Monday, 24 May 2010

Twizzlers, Root Beer, Cheez-its and My Credit Crunch Bloggy Lunch

A few weeks ago when the BBQ season had officially arrived, HRH and I were out in our postage stamp-sized garden, firing up the grill when my neighbor struck up a chat through the fence. Because we live in a fishbowl, a terraced house in London where everyone has done the side extensions in their kitchens, we’re used to our public lifestyle. If my neighbor is standing in her daughter’s bedroom on the first floor she can look down into my kitchen and vice versa. I never knew how detailed her view was until she started asking me for recipes for the food I’d made the previous evening.

Anyhow, my neighbor and I brought our glasses of wine to the fence and talked about warm-weather concerns---where to go for a good bikini wax, the best (cheapest, quickest, most hygienic) pedicure and the nicest spot for al fresco lunches. To be perfectly honest, I’m not a very high-maintenance girl and alluded to that through the fence.

‘I haven’t gotten my highlights done since January,’ I said.

‘Oh yes, credit crunch roots,’ she replied.

‘And you know I never go out to lunch. Unless it’s with the kids.’

‘That’s true. We’re good like that.’

HRH made a little throat-clearing sound which was not lost on the neighbor.

‘Perhaps, Nappy Valley Housewife, we should start leading the lives our husbands think we lead,’ she said.

‘Yes, make a reservation, dahling.’

So it was in that very spirit that I found myself heading out of Liverpool Street station on Saturday morning, on an Essex-bound train, all by myself. I met a few fellow bloggers in Saffron Walden for the expat meet-up. The absolutely fabulous and organized Michelle from Mid-Atlantic English picked me up at the station and kindly gave me a tour of the North Essex countryside. It was beautiful and green and covered in bluebells. Honestly, it was like a picture postcard, everything that Americans probably dream of when they try to conjure up an image of the English countryside.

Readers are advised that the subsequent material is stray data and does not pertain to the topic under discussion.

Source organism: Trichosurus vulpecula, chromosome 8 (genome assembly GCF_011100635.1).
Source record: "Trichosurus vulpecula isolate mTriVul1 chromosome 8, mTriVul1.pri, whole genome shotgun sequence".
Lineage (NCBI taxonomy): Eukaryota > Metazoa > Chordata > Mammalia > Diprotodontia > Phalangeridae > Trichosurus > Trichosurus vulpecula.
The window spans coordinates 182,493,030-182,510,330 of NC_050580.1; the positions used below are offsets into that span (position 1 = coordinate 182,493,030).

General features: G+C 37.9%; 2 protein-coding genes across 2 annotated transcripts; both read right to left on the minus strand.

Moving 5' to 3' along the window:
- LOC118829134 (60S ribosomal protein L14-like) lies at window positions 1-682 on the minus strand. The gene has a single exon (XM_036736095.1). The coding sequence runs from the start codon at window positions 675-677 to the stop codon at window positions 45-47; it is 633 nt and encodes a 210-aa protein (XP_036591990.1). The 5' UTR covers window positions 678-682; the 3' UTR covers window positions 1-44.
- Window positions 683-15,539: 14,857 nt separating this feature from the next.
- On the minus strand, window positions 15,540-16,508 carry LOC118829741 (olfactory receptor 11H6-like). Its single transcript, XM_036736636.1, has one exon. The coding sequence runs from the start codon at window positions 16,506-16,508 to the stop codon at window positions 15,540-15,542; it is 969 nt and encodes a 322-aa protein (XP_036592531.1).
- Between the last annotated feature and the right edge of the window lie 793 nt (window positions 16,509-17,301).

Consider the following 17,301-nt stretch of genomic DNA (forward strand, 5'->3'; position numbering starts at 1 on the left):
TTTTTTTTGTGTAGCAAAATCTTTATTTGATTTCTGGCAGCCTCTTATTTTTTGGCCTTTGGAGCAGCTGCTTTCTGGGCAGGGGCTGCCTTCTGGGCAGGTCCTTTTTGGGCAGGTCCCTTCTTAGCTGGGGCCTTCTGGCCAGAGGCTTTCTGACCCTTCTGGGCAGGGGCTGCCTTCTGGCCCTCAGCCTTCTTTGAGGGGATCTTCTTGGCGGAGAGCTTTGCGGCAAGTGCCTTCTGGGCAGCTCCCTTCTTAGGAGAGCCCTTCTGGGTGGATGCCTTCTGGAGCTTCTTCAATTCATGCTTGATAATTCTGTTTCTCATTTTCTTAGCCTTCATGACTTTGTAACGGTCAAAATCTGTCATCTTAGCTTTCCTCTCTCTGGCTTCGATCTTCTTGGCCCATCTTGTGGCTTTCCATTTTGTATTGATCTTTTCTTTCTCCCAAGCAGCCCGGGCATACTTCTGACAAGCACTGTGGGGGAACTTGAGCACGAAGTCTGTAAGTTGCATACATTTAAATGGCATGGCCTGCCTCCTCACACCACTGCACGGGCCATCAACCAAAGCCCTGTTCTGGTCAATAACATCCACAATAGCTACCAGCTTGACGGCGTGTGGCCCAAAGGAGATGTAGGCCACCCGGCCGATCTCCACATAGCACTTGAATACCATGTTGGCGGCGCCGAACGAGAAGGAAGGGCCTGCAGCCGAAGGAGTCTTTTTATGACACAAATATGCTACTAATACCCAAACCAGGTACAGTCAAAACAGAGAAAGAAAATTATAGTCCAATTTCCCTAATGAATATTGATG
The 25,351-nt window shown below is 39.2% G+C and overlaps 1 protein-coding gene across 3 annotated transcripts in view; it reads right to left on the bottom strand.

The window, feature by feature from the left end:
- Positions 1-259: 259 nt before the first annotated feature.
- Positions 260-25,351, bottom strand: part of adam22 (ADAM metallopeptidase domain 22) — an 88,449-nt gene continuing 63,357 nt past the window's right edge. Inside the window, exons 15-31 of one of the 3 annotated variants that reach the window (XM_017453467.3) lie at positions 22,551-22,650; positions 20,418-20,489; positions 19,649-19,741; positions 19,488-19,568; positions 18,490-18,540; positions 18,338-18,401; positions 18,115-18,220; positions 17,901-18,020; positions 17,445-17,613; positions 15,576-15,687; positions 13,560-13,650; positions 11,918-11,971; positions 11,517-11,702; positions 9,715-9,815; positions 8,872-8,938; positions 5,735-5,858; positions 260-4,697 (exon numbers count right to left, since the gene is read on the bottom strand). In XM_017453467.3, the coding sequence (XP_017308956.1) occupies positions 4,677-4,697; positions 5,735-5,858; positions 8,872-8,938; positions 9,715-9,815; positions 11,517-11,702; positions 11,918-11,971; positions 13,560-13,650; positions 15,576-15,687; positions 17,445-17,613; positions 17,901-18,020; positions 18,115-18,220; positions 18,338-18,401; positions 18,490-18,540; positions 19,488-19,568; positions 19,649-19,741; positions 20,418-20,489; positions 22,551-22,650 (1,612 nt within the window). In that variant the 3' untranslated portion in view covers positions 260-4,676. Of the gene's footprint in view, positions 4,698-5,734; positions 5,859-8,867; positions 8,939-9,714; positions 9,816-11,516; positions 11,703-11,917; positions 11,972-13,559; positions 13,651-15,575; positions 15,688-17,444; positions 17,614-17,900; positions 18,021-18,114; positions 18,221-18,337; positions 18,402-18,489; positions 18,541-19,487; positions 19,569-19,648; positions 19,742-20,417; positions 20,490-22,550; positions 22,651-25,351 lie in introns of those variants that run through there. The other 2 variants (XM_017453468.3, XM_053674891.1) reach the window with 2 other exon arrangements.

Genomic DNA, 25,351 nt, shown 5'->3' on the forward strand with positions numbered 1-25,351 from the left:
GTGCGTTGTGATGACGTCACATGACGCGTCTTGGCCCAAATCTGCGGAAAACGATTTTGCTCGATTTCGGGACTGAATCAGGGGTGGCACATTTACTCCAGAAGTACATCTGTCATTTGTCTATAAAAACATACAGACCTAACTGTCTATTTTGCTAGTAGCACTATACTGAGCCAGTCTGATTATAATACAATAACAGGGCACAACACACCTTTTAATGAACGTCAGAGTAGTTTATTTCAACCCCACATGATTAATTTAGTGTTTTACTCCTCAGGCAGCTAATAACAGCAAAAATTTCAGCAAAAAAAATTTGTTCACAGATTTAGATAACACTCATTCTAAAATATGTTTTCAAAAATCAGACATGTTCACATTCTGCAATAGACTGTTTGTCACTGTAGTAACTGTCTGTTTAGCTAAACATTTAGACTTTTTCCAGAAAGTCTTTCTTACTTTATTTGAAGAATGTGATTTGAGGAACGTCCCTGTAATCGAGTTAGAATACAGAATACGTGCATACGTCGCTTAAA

We met the others at a local restaurant: Mike from Postcards from Across the Pond and his wife; Not From Around Here; and 3 Bedroom Bungalow. The great thing about meeting fellow bloggers besides, of course, getting out of the virtual world and into the real one is that you already have common ground. The fact that all the bloggers gathered were Americans made it that much easier to have a conversation. The conversation flowed, there were no awkward pauses and everyone was incredibly kind. It's kind of funny that whenever I get together with fellow American expats and we ask each other what we miss about America, the answers are mostly food-related.

The lunch was relaxed, friendly, fun, and entertaining. Who could ask for anything more from a lunch without the kids? Of all the positive things that blogging has brought into my life after only a few months, meeting the real people behind the blog has been the highlight to date. Social media networking is a great way to connect with people but email, twitter and blogging have their limits. There is still no substitute for sitting down with a person, talking to them face to face, and sharing a meal together. Oh, and I almost forgot--I'm pretty sure that Kat from 3 Bedroom Bungalow mentioned something about scoring some Twizzlers for me. At least I'm hoping. See that? Connections.


  1. It was great fun, and good to meet you. Glad you finally got a good look at the British countryside. And in Blue Bell season! Pretty, isn't it ;)

  2. Awesome to meet you; I'm not always the best with keeping up with twitter and things because of my crazy job, but hopefully you'll know that it's not personal and I'd love to see you again! I try to get down to central London for cultural things every month or so, so we'll have to meet up again!